What you should know before choosing your provider!
written by Jennifer Wolf-Pierson | photo by Nicki Gaylord Photography
Got a new puppy? Are you planning a vacation, or just need your furry friend out of the house for the day? There are many reasons why pet-parents seek daycare, training and lodging. Here are some of the things you should think about as you start your search.
How do you wade through and figure out who actually knows what they are doing when it comes to pet care? Compare it to childcare. Would you take your preschooler to a facility that was not certified? No! So why would that be an option for your pets? There are some great training programs and certifications that all pet care professionals should have under their belt. At a minimum, the provider needs to be CPR and First Aid certified. The professionals who are taking it up a notch are probably members of the International Boarding and Pet Services Association (IBPSA), as well as The Dog Gurus, for professionals who want to offer safe off-leash group play. These associations provide endless continued education opportunities and individual certifications like Canine Specialist or Feline Care Providers.
If you are like me, you want the best of the best! The select few that make it to this level are certified independently through the Professional Animal Care Certification Council (PACCC). This is not an easy task to accomplish. Each certified professional must have pet care experience, animal care references, and complete a 150-question exam with an 80% or higher grade! But, that’s not all; they must also participate in continued educational opportunities to keep their certification! To date, there are only fourteen Certified Pet Care Providers in Texas, and only two are in the greater Houston area. You can check and see if your provider is certified at www.paccert.org.
What do the rooms and play yards look like, smell like and sound like? Does the resort allow unannounced tours? The key to a great experience is a friendly, welcoming, at-home atmosphere. Take a look at the floors. Are they clean? Are they slip-resistant? Concrete is one of the worst surfaces to use in the pet areas, because it is porous and absorbs everything, is hard on the dog’s pads and can be very slippery! Is there a calm, quiet environment, or are all the pets barking and nervous? No one, not even the dogs, like listening to that all day! And no….noise does not come with the territory. Check out the materials used for the partitions, doors or dividers between the rooms. The space for lodging, at a minimum, should allow each pet to comfortably stand and turn around freely. A good rule of thumb would be 4 ft. by 8 ft. of floor space and 6 ft. in height. Stackable enclosures or crates generally can’t offer this and should on be used as short-turn holding spaces or napping dens during daycare breaks.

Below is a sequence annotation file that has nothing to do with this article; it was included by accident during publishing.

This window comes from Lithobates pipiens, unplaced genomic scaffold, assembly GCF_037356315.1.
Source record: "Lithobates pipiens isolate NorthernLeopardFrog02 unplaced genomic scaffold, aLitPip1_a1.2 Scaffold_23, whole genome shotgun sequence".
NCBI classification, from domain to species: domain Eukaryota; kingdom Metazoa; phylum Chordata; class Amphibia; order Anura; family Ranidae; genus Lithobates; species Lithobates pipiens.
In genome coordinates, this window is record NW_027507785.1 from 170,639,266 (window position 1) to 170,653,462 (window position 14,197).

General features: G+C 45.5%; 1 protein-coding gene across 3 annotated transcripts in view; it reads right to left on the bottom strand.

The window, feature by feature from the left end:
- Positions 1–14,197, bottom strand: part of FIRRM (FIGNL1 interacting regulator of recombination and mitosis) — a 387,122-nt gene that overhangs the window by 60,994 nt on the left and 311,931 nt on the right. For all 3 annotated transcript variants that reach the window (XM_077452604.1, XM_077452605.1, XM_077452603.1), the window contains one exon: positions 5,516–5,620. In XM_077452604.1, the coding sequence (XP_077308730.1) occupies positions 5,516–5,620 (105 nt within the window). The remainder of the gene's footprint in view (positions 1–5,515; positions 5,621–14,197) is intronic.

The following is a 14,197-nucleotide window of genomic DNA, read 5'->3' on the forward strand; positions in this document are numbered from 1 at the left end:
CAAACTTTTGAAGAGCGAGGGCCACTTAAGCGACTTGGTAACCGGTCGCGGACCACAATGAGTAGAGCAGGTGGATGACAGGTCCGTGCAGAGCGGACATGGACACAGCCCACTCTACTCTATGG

I am just going to say two things on this subject:
- What if something happens between the times of the sitter’s visits?
- Do you really want a stranger to have access to your home while you’re away?
Private Home Facilities:
Do the care-givers check that all vaccinations are current? Who is coming into the home…are there visitors, children, or neighbors involved or around your pet? Are there places for pets to be away from other, non-family pets if they want to be? Are they left alone or unattended with limited people-interaction? Imagine a group of elementary students home alone! Yikes!
What is the plan if something goes wrong while you’re away? Do the care-givers know basic first aid or know the early warning signs of illnesses? Hopefully, you will find a facility that focuses on the health and happiness of each pet first. Professional, caring providers will tell you that they do not “play vet” when there’s a problem – they will immediately seek care at the first sign of any upper-respiratory cold, tummy ache or scratch. Who is responsible for the bill if an illness or accident happens? Some of these folks will even take care of the veterinary costs! Obviously, there are health situations where the provider wouldn’t cover the cost for treatment, such as pre-existing or age/breed specific conditions, but their first responsibility should be your pet’s health and safety.
All dogs are pack animals and just love to play with other dogs. WRONG! Many dogs actually do not enjoy group play or daycare. As professionals, we are seeing a completely new group of pet personalities trending; I call them the “only children”. They want to be the center of attention and just do not understand or enjoy spending time with non-family dogs. If you have an “only child”, does the facility offer other activities like individual play or enrichment play; or will your dog be required to be a part of the “group” to attend camp for the day or for overnight lodging? Places that do not offer alternatives may overlook some behaviors that are not appropriate in group play. You don’t want your dog in a group with other dogs that don’t want to be there, because the level of arousal or tension may be too high to be safe. It’s much more fun when all the doggie participants are happy to be playing with others!
Happy hunting for that perfect pet care provider who will love and care for your four-legged kids!
Jennifer Wolf-Pierson, CPACO is a certified pet care professional serving the Spring/Woodlands/North Houston area. Jennifer currently is General Manager at ABC Pet Resort & Spa. When she is not playing with the guests at the resort, she is consulting with pet industry businesses and start-ups across the country. Last year, she was honored to be a co-speaker at the International Boarding and Pet Care Services Annual Conference. To learn more about ABC or Jennifer visit www.abcpetresort.com
ABC Pet Resort & Spa offers dog and cat boarding as well as grooming and doggie daycare.
ABC Pet Resort & Spa
17024 Bamwood Drive
Houston, TX 77090